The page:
March 6, 2013

my blather on the realities of being an NIH extramurally-funded investigator is to “game theory” what screaming and waving in panic is to dogpaddling over to the side and climbing out the pool ladder.

Idle thought

March 6, 2013

Relevant to Sci’s recent ranting about the paper chase in science…

Sorry reviewers, I am not burning a year and $250K to satisfy your curiosity about something stupid for a journal of this IF.

because it strips away all the confident predictions about what you would do if some shit was going down…

Kington, as in Raynard Kington (PubMed), senior author of the Ginther et al. (2011) report that identified poorer NIH Grant success for African-American applicant Principal Investigators. Also as in previous Principal Deputy Director of the NIH Kington and current President of Grinnell College Kington.

He had an observation in The Scientist recently, responding to their coverage of him in context of Ginther et al, which included this bit:

And so I was dismayed by a recent news story on about our report that seemed to prove our point about the existence of such unintentional bias. The story identified me as an “African-American scientist,” as have other stories I’ve read over the years.

Is that who I am? And if yes, is it relevant to my research?

Let me answer the second question first. The Scientist article to which I refer mentioned four scientists—and I was the only scientist who was identified by race. Moreover, the article didn’t mention any other demographic characteristics about me—not my age, my gender, my ethnicity, my sexual orientation, my geographic location, not even my current job as president of one of the nation’s leading liberal arts colleges. Nor did it include demographic information about the three other scientists mentioned in the story.

Go Read. Read the rest of this entry »

from someone on the Twitts going by @ilovepigenetics

Annoyed that PIs prefer to cut positions vs. experiments. #sciquester #dotherightthing #shortsighted Fewer jobs=less taxes=less funding

this was followed with an interesting response to YHN:

@drugmonkeyblog Do the right thing. You have a responsibility to your trainees.

and the lunacy goes on (reverse chron):

  1. @SciTriGrrl @BabyAttachMode I choose to pay my people and live on 75% salary. Is it hard, yes. Am I lucky that I can do it, yes.
  2. @SciTriGrrl We are smart people. Don’t take the easy solution. Figure out a smart solution.
  3. @BabyAttachMode @SciTriGrrl Who needs the $ the most-a PI who makes ~100K or a student who makes $25 K?
  4. @neuromusic @drugmonkeyblog Find ways to make it cheaper. I’m very disappointed. You have a responsibility to those you took on.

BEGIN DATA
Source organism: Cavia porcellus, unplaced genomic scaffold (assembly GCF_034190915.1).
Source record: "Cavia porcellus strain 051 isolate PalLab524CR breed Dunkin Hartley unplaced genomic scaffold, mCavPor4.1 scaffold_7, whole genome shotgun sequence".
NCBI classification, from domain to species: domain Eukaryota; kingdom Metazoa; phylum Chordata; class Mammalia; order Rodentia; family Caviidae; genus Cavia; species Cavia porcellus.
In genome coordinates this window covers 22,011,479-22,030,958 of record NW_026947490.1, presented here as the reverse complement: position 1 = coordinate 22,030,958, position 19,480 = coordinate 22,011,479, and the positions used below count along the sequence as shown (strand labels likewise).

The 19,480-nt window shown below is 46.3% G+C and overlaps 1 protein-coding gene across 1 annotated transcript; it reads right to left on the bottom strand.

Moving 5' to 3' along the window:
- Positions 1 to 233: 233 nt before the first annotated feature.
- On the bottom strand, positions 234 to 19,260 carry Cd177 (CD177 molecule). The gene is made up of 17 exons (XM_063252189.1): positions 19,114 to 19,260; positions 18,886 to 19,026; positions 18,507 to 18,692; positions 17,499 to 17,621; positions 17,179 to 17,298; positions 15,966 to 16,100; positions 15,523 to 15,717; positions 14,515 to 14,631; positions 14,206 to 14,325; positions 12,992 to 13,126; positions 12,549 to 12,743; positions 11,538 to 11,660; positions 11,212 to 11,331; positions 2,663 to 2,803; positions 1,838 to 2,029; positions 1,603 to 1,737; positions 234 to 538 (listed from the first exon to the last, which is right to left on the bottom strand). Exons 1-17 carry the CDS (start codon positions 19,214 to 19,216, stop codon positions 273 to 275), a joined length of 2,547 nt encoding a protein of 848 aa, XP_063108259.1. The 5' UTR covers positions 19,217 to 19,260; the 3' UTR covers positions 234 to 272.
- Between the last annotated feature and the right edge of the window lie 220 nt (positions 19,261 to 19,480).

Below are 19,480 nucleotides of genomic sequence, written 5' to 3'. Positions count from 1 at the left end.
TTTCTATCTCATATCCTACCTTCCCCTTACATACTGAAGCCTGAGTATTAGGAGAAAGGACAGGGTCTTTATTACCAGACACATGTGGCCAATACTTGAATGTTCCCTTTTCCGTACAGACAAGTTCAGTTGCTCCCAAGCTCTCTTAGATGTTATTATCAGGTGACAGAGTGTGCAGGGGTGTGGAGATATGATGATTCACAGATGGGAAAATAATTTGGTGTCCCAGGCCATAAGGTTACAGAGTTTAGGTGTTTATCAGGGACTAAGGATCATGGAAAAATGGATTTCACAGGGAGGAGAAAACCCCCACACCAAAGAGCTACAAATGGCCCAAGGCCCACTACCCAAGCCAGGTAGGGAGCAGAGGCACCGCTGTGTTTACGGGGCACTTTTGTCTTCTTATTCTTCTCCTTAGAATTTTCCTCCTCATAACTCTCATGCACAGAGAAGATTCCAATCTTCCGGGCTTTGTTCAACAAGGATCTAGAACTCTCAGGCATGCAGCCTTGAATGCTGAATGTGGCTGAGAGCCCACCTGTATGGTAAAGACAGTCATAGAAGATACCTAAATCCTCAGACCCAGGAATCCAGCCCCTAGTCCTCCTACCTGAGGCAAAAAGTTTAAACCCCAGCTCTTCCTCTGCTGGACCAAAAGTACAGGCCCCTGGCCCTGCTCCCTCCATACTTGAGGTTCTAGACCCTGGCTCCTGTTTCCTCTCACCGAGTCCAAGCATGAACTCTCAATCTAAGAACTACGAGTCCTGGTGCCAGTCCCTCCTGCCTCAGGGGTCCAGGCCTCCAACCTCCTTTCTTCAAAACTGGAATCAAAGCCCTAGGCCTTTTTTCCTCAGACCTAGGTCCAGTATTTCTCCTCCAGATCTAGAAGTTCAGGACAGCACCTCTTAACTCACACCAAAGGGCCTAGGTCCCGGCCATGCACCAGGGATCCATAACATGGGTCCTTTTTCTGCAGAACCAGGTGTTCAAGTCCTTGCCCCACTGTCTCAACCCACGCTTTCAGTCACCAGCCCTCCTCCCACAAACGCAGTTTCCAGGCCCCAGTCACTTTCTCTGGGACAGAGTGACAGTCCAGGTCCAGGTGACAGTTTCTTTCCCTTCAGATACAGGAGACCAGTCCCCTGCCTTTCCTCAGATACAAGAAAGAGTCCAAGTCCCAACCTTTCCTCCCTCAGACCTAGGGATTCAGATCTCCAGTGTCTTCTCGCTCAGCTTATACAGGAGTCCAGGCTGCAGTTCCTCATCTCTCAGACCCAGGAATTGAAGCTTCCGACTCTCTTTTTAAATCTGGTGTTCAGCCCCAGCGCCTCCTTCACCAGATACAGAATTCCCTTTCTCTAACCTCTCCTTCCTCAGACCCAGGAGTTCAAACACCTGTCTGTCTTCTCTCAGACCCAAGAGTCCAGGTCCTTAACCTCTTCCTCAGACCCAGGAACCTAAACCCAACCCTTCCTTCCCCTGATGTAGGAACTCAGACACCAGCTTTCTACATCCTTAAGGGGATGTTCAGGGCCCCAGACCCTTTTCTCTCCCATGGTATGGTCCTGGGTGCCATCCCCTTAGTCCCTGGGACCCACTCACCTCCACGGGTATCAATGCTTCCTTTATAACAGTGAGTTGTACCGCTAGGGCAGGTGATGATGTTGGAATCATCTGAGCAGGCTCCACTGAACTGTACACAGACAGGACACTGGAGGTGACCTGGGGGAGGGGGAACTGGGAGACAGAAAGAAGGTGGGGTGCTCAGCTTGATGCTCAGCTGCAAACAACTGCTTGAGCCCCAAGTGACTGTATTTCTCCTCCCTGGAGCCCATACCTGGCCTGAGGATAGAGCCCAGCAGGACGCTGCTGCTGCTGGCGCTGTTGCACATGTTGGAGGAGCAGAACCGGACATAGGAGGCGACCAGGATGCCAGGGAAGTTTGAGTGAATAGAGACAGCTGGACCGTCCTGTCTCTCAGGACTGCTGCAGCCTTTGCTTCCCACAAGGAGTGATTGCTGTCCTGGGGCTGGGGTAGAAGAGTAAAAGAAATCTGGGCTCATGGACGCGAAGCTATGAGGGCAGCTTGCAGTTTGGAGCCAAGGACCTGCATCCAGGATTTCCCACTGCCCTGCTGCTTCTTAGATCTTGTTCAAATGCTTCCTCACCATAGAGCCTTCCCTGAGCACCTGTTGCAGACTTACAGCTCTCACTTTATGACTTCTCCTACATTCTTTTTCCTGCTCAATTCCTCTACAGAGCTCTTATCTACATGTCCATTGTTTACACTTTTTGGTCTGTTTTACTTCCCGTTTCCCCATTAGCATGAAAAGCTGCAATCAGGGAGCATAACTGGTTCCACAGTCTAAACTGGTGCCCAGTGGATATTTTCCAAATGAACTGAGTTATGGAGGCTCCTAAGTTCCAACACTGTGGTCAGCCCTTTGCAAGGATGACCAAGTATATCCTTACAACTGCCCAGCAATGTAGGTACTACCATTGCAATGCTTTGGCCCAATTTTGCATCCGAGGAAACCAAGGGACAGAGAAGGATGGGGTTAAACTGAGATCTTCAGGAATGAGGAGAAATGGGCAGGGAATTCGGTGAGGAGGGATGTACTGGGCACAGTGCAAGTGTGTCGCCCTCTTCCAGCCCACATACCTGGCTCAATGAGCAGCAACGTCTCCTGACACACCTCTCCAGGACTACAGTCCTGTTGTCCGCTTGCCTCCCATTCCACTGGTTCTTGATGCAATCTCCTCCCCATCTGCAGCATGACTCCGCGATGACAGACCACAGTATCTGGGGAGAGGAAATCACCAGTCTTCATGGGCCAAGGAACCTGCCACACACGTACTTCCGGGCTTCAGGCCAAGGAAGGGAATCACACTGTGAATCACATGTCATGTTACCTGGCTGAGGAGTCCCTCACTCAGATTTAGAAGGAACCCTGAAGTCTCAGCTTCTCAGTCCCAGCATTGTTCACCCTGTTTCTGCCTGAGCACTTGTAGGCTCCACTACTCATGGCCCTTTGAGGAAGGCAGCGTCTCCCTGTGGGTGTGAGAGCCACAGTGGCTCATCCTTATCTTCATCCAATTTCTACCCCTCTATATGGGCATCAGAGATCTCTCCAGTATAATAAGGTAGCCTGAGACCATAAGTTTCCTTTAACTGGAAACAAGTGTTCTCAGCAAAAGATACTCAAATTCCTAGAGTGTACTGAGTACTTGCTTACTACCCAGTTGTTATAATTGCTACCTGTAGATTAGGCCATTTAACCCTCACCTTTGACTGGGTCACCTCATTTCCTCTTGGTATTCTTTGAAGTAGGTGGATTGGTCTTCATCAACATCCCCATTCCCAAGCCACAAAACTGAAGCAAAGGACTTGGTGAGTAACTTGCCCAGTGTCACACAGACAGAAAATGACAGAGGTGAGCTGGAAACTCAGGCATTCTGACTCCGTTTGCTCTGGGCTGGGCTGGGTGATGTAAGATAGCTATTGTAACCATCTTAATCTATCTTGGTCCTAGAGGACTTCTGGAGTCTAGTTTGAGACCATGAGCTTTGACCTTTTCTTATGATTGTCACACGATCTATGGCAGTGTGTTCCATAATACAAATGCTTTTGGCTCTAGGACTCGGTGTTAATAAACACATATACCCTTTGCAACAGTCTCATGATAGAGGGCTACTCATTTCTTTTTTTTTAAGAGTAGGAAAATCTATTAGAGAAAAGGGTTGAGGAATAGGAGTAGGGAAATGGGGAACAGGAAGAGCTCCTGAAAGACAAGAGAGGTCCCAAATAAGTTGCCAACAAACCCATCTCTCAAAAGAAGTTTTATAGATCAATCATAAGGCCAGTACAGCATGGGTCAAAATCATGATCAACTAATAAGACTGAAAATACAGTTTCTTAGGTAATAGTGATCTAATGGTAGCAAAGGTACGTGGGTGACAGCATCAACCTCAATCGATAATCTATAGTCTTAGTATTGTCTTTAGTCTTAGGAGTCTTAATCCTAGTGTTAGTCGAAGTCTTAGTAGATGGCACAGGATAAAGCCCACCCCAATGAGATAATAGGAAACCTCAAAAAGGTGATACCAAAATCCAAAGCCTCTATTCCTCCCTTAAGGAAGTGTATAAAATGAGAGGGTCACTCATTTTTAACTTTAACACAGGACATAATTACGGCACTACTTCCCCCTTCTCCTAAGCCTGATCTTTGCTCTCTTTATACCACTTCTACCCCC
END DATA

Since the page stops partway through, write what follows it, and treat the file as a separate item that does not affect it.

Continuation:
5. @SciTriGrrl Cut your salary. Don’t hire new people, but your first responsibility is your trainees. $25K doesn’t support a student or a PD.
  6. Lessons from my Father: Cut YOUR salary if you must, but pay your people first. The #1 rule I learned from my Dad, a small business owner.

There are two main problems here. The first one is related to whom the PI owes “responsibility”.

The NIH Grant funded PI typically has a number of responsibilities in my view.

She has a laboratory of employees and trainees with a good bit of smear between who is an employee and who is a trainee. On the one end is the straight-up employee who is a technician and on the other end an undergraduate “volunteering in the lab for experience”. The former might have a reasonable expectation of life-time employment (within the confines of normal variation and the grant cycles). In between there are the postdocs who are on for a 2-3 year training stint without explicit expectation of a life-time job and graduate students who are there to achieve a semi-defined task (the doctorate). The PI has a responsibility to do well by these people, there is little doubt. But there is also little doubt that perfection cannot be achieved for everyone. Not everyone is going to have an outcome commensurate with their expectations. This is reality, not evidence of a PI who is uncaring, irresponsible or insufficiently “creative”.

The PI also has a laboratory. This is the edifice built by and for the prior trainees, the current trainees, the future trainees, the PI herself…and her University. Sometimes this laboratory has been inherited from a prior investigator (or a chain of investigators). It may be a laboratory that will obviously be passed down to subsequent investigators. It may be a laboratory that has enjoyed considerable University support over the years. It may have enjoyed considerable support from a specific Institute or Center of the NIH. The PI may have to compromise on other responsibilities to service her responsibility to the laboratory, from time to time.